Seniors and senior citizens can greatly benefit from online social networking sites such as Facebook. A Social Networking website could be ‘just what the doctor ordered’ to relieve boredom and loneliness for many an older person.
When I was growing up – until about age 14 – on the farm, in Middle Tennessee, we didn’t have a telephone, didn’t have a television, and received communications from friends and family, by letters through what is today called “snail mail.”
The news and music we received was from the old ‘tube radio’ that my daddy bought. If we had a newspaper to read, it was maybe the Sunday paper from Nashville, but we didn’t get it on Sunday, it came a few days later, via the ‘snail mail’.
Little did we ever realize or even dream “back in the olden days,” that we would be able to instantly connect and communicate with our families, friends and even strangers who may later become friends.
I was one of the earliest ones in my large family to “get connected to the Internet” and ‘to establish an email address’ to communicate with other folks online. Gradually, my husband and I have either helped or encouraged the majority of both sides of our family to get computers and to ‘get online’.
But when I first joined Facebook, the popular online Social Networking website about 2 years ago, I didn’t realize just how handy and convenient this new form of ‘instant communication’ would be.
I joined Facebook to be able to stay in touch with my son and his family, who live about 3 hours traveling time from me. This method of online communication enables us to post and share photos and videos back and forth to each other. We can also leave notes about little stuff or about important happenings in our worlds. We can even utilize the ‘chat’ feature if we are online at the same time, and ‘talk’ back and forth through our computer keyboards.
I can send my son a link to a song I have written, which I put with a video and ‘uploaded’ online to the YouTube video-sharing site. He could put a note asking me to check on something locally here in his old hometown. And if I haven’t talked with him by phone, I can look at his entries on Facebook (even if not directly to me) and see that he is doing okay.
After I joined, I then started sending ‘Facebook invitations’ to friends and families, letting them know how Facebook helps you to ‘keep in touch’. I have 4 sisters, all of which have computers now and 3 of which are ‘online’. I sent one sister in Louisville an invitation to join Facebook, along with all 5 of her children who are scattered from Louisville, Kentucky to Gallatin and Castalian Springs, Tennessee, and on to Indianapolis, Indiana.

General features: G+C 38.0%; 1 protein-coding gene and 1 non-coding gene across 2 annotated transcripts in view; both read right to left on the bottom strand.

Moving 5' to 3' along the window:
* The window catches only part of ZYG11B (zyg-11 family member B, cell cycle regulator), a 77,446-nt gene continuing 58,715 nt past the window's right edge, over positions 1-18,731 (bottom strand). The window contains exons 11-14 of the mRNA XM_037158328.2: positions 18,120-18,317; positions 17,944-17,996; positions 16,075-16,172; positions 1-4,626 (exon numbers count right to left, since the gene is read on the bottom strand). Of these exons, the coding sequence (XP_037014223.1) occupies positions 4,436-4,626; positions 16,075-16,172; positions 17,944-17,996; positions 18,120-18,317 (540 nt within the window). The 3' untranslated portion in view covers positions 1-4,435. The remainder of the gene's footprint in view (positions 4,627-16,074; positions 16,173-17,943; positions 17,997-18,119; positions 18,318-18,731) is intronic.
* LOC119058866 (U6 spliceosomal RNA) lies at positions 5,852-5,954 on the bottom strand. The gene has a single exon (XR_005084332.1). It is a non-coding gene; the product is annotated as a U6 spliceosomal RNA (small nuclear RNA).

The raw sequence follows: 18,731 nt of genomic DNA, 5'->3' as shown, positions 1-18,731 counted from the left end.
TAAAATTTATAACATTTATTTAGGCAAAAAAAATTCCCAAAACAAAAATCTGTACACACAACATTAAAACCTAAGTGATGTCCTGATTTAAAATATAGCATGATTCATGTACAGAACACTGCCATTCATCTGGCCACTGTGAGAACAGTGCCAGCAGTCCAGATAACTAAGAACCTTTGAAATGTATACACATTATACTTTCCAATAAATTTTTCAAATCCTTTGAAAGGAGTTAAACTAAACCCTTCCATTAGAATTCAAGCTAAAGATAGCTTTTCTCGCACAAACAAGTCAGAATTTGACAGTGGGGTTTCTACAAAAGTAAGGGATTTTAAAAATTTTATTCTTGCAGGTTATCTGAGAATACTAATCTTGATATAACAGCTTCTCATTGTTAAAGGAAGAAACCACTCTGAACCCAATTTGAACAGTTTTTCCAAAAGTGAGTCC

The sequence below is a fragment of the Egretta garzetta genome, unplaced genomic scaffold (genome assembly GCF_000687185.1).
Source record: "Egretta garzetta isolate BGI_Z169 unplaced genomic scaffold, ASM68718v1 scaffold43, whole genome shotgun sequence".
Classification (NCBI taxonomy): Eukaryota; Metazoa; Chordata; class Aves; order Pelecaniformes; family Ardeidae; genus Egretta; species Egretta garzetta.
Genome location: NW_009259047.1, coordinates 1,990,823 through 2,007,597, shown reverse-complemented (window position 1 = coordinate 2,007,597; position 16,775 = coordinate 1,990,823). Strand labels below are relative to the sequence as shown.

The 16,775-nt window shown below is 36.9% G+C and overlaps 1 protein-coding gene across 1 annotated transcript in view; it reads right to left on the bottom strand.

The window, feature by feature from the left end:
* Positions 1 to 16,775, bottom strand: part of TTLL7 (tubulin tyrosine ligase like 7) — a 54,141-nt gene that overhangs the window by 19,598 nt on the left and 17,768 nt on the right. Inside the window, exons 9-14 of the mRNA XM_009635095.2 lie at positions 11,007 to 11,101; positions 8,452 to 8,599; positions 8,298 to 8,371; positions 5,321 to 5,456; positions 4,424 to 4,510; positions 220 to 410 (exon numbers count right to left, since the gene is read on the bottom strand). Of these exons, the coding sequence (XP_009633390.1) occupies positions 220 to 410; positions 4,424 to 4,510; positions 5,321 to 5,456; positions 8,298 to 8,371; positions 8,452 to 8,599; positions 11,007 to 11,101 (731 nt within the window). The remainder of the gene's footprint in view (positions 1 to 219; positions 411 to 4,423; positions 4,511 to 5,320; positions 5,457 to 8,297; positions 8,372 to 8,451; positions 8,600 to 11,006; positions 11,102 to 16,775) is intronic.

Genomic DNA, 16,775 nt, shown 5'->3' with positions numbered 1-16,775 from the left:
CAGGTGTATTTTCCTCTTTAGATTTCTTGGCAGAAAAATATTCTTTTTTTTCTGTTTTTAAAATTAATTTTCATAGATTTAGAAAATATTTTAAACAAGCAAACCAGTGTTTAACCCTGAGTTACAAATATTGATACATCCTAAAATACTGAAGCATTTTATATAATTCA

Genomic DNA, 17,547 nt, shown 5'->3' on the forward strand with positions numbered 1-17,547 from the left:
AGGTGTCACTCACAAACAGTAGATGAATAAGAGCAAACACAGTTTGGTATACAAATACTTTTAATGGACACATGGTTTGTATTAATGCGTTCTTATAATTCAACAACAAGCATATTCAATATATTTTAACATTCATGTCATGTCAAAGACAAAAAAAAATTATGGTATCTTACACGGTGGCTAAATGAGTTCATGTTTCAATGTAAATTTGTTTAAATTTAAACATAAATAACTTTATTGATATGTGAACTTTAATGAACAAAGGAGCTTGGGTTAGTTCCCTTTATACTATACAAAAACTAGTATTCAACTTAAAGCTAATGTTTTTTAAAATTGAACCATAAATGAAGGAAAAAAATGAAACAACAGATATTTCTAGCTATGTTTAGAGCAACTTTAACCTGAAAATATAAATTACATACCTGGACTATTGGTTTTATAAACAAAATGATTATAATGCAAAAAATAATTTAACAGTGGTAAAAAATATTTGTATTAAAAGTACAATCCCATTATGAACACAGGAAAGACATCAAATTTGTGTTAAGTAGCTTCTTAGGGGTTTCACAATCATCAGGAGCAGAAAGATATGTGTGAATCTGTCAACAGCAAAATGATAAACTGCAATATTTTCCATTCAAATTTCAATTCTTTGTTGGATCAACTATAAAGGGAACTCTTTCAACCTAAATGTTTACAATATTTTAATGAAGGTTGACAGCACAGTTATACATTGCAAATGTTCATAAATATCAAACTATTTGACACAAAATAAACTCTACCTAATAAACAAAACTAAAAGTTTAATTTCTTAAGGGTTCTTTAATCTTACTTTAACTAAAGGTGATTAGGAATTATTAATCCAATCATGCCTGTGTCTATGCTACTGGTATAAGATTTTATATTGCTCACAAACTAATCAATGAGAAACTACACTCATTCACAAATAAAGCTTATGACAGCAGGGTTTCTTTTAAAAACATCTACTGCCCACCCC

All of her 5 children joined plus some of their children joined so we all were able to send messages back and forth to each other and share photos and such. But it wasn’t until my sister’s granddaughter, who was pregnant and lived in South Bend, Indiana, had that great-grand-daughter and started posting the baby photos on Facebook, that my “Louisivlle” sister finally joined Facebook just so she could see for herself the photos of her brand new great grandbaby! Now she loves it and is able to stay in touch with all of her children, and many of her grandchildren, no matter where they move to.
One sister won’t join Facebook and says it’s “because you get computer viruses from Facebook.” I say, No Way!
If your computer has a good computer virus protection program on it, and if you keep it up to date and run it frequently, and IF you don’t click on any “unknown” links, then you won’t get viruses from Facebook any more than anywhere else on the Internet.
To sum up my feelings about Facebook usage for Seniors, for any Senior Citizen who is adept with a computer, who likes people, and who can get online, I recommend you join Facebook, and proceed to ‘connect’ with as many of your family and friends as you can, who are also online.
If you know someone’s email, you can send that person an ‘Invite’ to join Facebook. Once that person joins, they become your ‘friend’. If something doesn’t work out like you want or expect it to, you can always ‘remove’ a person as your friend. Before long, if you have a lot of family and friends who become your ‘friends’ it will keep you entertained anytime you sign in to Facebook. There always seems to be a ‘friendly face’ to see and a friendly comment to respond to.
It’s a whole new world that we never dreamed of, ‘seeing’ and ‘talking’ to family and friends who are many miles away from us!
No need to be lonely as Seniors or as Senior Citizens, as long as you have access to a computer and the Facebook Social Networking website.
Material connection between this writer and the website of Facebook.com:
No connection in any manner other than this writer being a member of Facebook
this writer’s own personal experience